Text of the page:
Written by Tess Parker, Story Tiller Communications.
The power of arts and culture to touch young lives is clear. But meaningful cultural engagement of children and young people is harder to achieve. Since 2017, IVE have offered training to illuminate the Arts Council England’s seven Quality Principles. These are geared to champion youth voice in relation to creative and cultural experiences. Discover how Local Cultural Education Partnership (LCEP) members have recently gained new understanding of these principles and the impact this training has had on their local partnerships.
Since its pilot launch in 2012, Arts Council England’s (ACE) Quality Principles framework has underpinned quality creative and cultural experiences for children and young people.
With its emphasis on the ‘active’ engagement of the next generation of creators, it offers a methodology by which we can evaluate a meaningful cultural offer.
The seven quality principles are:
In these seesaw times, IVE sees these Quality Principles as a vital tool for measuring and deepening arts and cultural engagement amongst younger generations.
In 2017, IVE commissioned trainer and facilitator Sophie Hunter to devise a Continuous Professional Development (CPD) course to animate ACE’s Quality Principles. As an IVE Associate, Sophie’s more than twenty-five years of culture sector experience made her an ideal development partner.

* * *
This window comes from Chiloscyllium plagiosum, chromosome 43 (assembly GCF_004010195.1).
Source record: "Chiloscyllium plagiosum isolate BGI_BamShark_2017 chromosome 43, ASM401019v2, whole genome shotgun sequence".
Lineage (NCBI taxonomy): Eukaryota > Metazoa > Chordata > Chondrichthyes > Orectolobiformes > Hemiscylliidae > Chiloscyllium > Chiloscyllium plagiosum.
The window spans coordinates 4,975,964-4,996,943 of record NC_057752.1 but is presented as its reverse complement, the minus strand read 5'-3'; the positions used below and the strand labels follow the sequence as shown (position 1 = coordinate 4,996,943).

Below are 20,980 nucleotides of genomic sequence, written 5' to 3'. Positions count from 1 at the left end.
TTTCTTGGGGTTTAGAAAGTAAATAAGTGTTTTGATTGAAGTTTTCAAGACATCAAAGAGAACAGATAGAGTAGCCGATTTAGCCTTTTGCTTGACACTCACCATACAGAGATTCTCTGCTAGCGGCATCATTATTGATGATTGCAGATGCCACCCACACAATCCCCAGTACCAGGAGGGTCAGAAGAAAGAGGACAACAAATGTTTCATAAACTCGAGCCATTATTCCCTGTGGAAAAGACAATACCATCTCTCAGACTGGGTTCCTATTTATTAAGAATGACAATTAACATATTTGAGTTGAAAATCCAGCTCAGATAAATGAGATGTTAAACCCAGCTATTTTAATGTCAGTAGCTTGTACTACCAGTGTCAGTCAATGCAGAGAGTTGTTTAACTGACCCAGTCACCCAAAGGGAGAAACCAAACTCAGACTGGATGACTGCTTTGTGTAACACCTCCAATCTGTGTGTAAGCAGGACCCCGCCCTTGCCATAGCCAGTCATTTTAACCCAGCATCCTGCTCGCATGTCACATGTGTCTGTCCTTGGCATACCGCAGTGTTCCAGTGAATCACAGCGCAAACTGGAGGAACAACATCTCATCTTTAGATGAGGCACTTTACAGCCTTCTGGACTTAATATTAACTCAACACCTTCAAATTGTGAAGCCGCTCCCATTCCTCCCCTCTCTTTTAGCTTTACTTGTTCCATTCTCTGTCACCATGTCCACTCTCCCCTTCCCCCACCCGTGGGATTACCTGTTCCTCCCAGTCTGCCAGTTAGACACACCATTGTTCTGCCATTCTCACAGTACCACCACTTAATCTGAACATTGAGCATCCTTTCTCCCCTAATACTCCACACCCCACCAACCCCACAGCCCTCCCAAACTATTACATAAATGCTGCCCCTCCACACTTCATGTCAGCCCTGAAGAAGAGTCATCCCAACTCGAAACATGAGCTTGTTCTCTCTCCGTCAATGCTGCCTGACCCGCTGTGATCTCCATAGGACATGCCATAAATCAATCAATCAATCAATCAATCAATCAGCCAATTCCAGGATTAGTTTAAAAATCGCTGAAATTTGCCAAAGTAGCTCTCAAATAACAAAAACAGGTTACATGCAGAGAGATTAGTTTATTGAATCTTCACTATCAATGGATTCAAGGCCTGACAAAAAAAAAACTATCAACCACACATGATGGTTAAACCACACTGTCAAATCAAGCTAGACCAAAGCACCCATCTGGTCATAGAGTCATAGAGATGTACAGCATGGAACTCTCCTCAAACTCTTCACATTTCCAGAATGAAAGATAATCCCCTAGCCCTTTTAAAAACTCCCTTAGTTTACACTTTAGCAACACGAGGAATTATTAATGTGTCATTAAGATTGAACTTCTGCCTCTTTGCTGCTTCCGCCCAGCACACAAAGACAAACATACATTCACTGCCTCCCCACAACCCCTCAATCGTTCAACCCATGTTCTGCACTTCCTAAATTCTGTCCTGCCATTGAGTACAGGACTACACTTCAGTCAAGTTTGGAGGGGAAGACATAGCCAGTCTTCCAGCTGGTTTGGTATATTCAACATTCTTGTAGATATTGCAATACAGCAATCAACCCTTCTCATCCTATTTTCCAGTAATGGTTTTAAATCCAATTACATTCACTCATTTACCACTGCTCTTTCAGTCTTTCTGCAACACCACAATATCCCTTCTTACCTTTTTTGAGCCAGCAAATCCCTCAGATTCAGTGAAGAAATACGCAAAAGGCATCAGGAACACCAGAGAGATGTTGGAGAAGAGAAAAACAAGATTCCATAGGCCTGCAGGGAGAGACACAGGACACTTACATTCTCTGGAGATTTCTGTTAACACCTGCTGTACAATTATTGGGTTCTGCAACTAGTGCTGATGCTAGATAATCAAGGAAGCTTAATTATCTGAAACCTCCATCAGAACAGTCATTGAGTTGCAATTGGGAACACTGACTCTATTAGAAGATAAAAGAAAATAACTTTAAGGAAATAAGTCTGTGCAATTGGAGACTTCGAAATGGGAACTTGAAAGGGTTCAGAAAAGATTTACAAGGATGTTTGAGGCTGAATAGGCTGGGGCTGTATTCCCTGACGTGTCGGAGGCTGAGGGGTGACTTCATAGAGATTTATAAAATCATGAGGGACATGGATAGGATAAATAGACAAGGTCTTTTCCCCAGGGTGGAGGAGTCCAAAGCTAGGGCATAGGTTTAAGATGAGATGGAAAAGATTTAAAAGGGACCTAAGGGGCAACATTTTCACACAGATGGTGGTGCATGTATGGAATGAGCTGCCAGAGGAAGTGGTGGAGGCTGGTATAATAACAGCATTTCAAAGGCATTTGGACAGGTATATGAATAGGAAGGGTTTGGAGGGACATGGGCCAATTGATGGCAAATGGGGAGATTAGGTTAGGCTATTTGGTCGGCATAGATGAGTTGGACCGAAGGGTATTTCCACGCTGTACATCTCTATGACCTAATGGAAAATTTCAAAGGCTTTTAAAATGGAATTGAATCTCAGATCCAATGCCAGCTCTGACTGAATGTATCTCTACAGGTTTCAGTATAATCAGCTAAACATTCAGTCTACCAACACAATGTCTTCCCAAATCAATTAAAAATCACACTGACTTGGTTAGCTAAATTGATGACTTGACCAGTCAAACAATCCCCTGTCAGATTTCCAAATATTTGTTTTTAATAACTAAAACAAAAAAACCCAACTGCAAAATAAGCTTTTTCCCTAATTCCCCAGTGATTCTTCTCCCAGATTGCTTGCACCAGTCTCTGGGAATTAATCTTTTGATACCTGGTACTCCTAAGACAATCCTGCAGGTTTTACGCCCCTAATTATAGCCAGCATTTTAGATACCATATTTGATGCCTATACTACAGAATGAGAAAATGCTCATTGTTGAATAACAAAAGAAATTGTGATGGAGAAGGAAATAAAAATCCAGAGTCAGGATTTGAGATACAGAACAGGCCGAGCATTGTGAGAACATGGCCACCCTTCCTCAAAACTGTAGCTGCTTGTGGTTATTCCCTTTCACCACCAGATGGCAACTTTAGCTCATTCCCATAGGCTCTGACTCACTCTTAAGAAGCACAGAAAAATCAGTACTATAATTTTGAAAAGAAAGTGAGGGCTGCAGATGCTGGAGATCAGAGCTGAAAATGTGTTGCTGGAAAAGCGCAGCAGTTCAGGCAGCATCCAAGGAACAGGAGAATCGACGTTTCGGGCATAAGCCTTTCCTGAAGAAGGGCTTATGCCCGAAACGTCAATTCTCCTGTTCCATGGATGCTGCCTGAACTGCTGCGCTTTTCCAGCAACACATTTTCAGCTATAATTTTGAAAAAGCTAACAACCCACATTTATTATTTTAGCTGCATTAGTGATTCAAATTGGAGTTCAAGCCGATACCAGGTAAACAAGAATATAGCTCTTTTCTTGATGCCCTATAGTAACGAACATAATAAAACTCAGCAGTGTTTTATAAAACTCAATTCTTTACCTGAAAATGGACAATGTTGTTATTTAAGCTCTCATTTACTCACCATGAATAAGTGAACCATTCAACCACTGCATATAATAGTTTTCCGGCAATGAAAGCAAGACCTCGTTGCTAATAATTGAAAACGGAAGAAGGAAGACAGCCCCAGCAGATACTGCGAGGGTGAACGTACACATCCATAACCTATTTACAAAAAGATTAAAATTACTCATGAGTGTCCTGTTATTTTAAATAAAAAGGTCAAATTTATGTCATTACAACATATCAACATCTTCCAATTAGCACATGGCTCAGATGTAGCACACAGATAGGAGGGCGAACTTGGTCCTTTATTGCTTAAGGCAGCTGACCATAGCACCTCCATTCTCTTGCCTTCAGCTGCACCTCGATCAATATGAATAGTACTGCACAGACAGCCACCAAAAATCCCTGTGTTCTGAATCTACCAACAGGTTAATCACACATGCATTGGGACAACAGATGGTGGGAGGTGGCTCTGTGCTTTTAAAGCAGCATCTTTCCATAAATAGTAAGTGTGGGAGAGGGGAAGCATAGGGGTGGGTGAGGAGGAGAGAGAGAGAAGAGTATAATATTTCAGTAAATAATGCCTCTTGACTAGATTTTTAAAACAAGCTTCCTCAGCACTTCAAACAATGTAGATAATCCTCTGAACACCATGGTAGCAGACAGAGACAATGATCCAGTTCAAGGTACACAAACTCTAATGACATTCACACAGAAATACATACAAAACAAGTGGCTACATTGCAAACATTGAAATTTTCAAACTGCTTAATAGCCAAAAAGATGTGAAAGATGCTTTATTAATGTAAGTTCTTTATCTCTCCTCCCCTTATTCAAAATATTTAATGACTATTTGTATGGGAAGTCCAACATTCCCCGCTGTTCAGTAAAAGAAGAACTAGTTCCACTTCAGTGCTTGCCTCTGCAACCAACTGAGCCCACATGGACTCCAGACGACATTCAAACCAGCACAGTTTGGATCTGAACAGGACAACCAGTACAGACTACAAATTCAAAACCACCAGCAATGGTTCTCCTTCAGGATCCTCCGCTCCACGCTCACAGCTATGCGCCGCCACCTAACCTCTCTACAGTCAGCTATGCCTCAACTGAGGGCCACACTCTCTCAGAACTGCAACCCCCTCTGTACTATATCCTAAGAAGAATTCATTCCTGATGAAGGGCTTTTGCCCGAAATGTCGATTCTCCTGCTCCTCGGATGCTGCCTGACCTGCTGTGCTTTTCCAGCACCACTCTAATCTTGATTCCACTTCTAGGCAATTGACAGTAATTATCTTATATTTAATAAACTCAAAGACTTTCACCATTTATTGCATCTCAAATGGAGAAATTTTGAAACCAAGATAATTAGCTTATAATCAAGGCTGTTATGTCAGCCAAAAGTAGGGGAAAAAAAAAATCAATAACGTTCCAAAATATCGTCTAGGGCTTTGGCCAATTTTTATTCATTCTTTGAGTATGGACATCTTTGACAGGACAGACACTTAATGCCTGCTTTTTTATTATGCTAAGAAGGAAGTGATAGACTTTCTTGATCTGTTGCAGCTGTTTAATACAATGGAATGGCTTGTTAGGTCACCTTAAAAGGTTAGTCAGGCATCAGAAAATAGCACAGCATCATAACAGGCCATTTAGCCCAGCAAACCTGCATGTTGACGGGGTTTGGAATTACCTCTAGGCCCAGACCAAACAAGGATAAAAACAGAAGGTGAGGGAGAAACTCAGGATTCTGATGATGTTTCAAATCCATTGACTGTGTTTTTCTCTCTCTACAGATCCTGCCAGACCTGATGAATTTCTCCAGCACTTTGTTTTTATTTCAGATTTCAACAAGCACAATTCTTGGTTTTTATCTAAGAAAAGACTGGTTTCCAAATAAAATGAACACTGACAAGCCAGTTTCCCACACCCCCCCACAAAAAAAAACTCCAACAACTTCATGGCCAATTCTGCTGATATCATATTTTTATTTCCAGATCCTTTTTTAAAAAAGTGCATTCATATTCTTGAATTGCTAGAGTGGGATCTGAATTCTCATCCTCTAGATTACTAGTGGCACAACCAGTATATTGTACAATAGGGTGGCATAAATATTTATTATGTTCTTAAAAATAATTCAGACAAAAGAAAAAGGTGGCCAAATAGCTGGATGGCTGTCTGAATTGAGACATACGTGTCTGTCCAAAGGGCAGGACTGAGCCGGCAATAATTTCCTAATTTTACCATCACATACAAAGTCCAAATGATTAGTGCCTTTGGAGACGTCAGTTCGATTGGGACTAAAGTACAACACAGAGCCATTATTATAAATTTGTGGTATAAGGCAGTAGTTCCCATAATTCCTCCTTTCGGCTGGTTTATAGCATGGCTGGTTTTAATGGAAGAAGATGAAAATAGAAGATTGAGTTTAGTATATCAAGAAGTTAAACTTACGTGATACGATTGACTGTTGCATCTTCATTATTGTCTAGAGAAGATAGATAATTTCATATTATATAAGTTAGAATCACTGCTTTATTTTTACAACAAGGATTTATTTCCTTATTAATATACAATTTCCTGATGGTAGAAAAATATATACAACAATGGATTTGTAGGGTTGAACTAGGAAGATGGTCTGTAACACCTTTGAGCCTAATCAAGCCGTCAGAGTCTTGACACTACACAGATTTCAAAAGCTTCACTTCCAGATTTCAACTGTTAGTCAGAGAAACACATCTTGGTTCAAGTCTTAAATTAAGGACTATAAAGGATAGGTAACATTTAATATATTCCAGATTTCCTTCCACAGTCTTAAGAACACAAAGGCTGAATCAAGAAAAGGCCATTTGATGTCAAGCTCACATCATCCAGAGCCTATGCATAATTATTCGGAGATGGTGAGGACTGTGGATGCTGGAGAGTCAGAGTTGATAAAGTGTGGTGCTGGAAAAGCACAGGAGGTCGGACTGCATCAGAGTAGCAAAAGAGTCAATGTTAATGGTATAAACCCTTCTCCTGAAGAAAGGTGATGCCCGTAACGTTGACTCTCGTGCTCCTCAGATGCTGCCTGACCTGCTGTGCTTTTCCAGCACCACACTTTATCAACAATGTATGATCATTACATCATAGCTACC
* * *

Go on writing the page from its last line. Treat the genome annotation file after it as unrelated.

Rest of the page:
Up until autumn 2021, IVE’s Quality Principles training had largely engaged individual arts and cultural organisations. However, a further training need was flagged by LCEP steering group members. As a result, between November 2021 and January 2022, a bespoke, Quality Principles training course was delivered to LCEP members.
This new, interactive course consisted of three, two and a half hour online sessions, spanning a variety of themes. Sessions were spaced apart to allow attendees to reflect on and apply new learning.
IVE was passionate that the training should have ‘real world’ significance for the participants. On this, LCEP members came with a key topic or project in mind. This enabled them to explore Quality Principles in a dynamic and relevant way.
In these Covid-19 times, remote training options have become the norm. Unfazed, Sophie drew on a range of interactive models to ensure engagement remained high.
“It’s efficient to work on Zoom, the break-out rooms work well, and the content is covered in an interactive manner… I mix up the groups so that they have a chance to chat to each other. We also use a collective Jamboard to gather notes so that everyone can share their thoughts.”
Sophie was impressed by some notable ‘shifts’ in attendee mindsets and planning, across the course.
“It was really interesting and unexpectedly powerful to see participants shifting the emphasis in these sessions to their LCEP and finding that the Quality Principles work just as effectively with large-scale strategy work. I’ve really enjoyed people attending in pairs and threes – I think that’s been really useful.”